Thursday, May 26, 2011

Wines I'm Drinking: 2005 Beni di Batasiolo "Serbato" Langhe Chardonnay

I recently tasted a 2003 Chardonnay from Beni di Batasiolo that I thought interesting but a little over the hill. This is a different bottling from the same producer, from a more recent vintage--the 2005 "Serbato" Langhe Chardonnay. Both wines are from Italy's Piedmont region, the home of better known wines such as Barolo and Barbaresco. Tasting notes below.

A pretty yellow-gold, clear and brilliant. Scents of lemons, wood, and manure. Yes, "manure," but not at all unpleasant. [Perhaps that's a bit harsh. Let's say lemons, wood, and musky animal scents rather than manure.] Lemon and honey on the palate. Bright acidity. Much fresher than its older stable-mate (see above). Sweet on the mid-palate with a nice lemony tartness lingering on a fairly long finish. Conceptually, lemon and musk may be a challenge to reconcile, but we happily consume all manner of meats with lemon squeezed on them, and this wine had something about it that reminded me of lemon chicken--not the sticky, yellow-dyed horrors that pass for lemon chicken in the Chinese restaurants of shopping mall food courts--but a real lemon chicken made with love and fresh ingredients (fond memories of Yaik Sang on Lockhart Rd. in Hong Kong years ago). The "Serbato" Chardonnay is not especially nuanced or profound, but, at only $3.99 a bottle at Grocery Outlet, this is a good value for everyday occasions. I'm likely to buy a few bottles to have on hand for those hot summer days that must surely be on the way.

I have no financial connection with any producer or retailer of wine.

For more wine reviews, use the Wines I'm Drinking label.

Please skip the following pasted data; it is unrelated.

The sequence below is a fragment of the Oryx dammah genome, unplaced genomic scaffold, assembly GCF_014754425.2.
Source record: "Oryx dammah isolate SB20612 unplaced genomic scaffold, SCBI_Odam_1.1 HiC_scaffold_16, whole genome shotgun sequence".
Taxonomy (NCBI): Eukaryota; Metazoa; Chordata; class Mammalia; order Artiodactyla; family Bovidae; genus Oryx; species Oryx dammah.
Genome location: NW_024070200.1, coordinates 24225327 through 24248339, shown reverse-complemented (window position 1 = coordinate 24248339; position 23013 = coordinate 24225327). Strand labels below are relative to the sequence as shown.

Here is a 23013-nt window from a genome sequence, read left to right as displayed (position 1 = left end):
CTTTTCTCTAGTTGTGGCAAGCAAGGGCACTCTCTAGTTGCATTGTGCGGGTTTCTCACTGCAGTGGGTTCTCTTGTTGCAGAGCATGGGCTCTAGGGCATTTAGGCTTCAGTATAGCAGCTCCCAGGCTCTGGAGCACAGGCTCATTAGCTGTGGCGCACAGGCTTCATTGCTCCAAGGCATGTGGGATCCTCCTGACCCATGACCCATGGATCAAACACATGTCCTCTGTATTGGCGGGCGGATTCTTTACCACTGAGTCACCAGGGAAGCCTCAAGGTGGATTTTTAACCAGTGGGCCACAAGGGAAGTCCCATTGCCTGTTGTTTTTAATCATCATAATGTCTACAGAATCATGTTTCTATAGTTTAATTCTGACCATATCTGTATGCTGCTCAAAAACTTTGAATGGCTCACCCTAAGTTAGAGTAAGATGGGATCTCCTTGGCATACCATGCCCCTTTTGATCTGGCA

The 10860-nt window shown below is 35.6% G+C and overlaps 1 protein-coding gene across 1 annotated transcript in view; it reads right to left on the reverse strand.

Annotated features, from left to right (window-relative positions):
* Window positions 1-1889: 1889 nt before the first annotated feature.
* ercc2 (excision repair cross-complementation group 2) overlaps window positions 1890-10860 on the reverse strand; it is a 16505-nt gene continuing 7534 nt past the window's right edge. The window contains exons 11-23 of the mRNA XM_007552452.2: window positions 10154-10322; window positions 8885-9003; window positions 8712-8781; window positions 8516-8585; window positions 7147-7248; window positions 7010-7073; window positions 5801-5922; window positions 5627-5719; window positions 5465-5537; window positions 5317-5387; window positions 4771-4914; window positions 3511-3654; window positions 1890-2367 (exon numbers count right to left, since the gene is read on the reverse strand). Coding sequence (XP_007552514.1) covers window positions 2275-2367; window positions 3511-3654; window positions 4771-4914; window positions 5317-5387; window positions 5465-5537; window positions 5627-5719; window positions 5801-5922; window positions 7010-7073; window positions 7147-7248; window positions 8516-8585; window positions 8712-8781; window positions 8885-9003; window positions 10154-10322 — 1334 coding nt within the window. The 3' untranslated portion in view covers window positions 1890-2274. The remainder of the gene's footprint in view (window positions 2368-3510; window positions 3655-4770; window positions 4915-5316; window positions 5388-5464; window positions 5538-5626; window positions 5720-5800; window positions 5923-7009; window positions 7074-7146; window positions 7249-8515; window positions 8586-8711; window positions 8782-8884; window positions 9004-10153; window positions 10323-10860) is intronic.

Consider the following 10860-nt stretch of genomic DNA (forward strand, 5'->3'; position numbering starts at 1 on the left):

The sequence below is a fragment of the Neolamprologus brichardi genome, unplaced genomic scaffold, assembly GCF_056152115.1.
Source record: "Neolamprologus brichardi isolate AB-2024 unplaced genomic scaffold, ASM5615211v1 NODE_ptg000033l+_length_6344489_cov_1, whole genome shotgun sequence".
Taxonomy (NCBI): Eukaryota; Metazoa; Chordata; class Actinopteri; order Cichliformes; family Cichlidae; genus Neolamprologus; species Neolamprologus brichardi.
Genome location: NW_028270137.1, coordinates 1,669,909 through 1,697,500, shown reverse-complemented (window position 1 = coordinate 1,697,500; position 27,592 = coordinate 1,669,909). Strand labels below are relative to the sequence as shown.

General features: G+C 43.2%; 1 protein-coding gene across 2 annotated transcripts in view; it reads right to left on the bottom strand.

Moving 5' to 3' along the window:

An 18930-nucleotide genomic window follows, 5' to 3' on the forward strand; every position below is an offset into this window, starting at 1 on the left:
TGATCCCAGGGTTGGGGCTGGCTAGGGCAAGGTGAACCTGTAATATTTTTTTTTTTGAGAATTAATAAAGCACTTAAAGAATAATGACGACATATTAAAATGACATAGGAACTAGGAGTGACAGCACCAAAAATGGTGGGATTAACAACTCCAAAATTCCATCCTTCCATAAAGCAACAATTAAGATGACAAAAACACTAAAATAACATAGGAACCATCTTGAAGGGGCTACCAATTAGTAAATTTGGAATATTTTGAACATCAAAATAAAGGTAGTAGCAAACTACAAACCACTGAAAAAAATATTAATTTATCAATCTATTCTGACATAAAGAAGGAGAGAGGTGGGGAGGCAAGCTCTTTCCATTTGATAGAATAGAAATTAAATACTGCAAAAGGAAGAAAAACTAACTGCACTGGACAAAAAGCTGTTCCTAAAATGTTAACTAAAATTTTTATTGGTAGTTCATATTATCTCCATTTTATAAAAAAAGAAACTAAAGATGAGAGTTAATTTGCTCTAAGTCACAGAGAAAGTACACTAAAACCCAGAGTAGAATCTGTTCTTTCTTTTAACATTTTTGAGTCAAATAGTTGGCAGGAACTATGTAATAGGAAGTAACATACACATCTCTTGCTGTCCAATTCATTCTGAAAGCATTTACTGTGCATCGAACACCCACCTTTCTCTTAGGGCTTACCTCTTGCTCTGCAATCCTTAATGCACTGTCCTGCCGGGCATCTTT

Plants I'm Growing: First Blooms--Day Lilies, Salvia Nemorosa, Pink Phlomis

First blooms of 2011 yesterday on several plants in the garden. The first day lilies bloomed, the deep orange ones under the white Japanese plum tree. Salvia nemorosa bloomed, and the first flowers appeared on the large pink Phlomis by the dwarf nectarine tree. I don't know the name of the day lily any more, but it's one I chose because it reminds me of the day lilies that bloomed at my grandmother's house in Dayton, Ohio. There was a whole bank of them there. This one is a little different--the shape of the petals is wrong (too brunt at teh tips)--but the color is very close.

Salvia nemorosa is not one of my favorite salvias. Generally I prefer the larger salvias to the small ones that grow from a mass of basal leaves, but this one has proved sturdy and reliable. I believe it's called "May Night." The Phlomis is another plant that I've last track of the species name of, but this is a large-leaved variety with pink flowers rather than the usual deep yellow. It may be Phlomis purpurea, or Phlomis lanata.

Wednesday, May 25, 2011

Rain: Final Rain of the Season? (May 24-25, 2011)

We got another half inch of rain last night and this morning, which is very late in the season for us, but by no means unheard of. The new rain brings our total for the 2010-2011 rainy season to 38.6 inches, which is well above the average annual rainfall for Santa Rosa historically, which has been 31.9 inches. That means I'll have to get out there yet again to spray the grape vines with sulfur, to prevent mold, although it's been so cool and windy that the conditions haven't really been the sort that promote mold.

[Update: A bit of drizzle followed this, adding another 0.05 inches to the total, so we are now at 38.65 inches for the year.]

Monday, May 23, 2011

Plants I'm Growing: First Blooms--Dudleya, Salvia, Gaura, Echium (2011)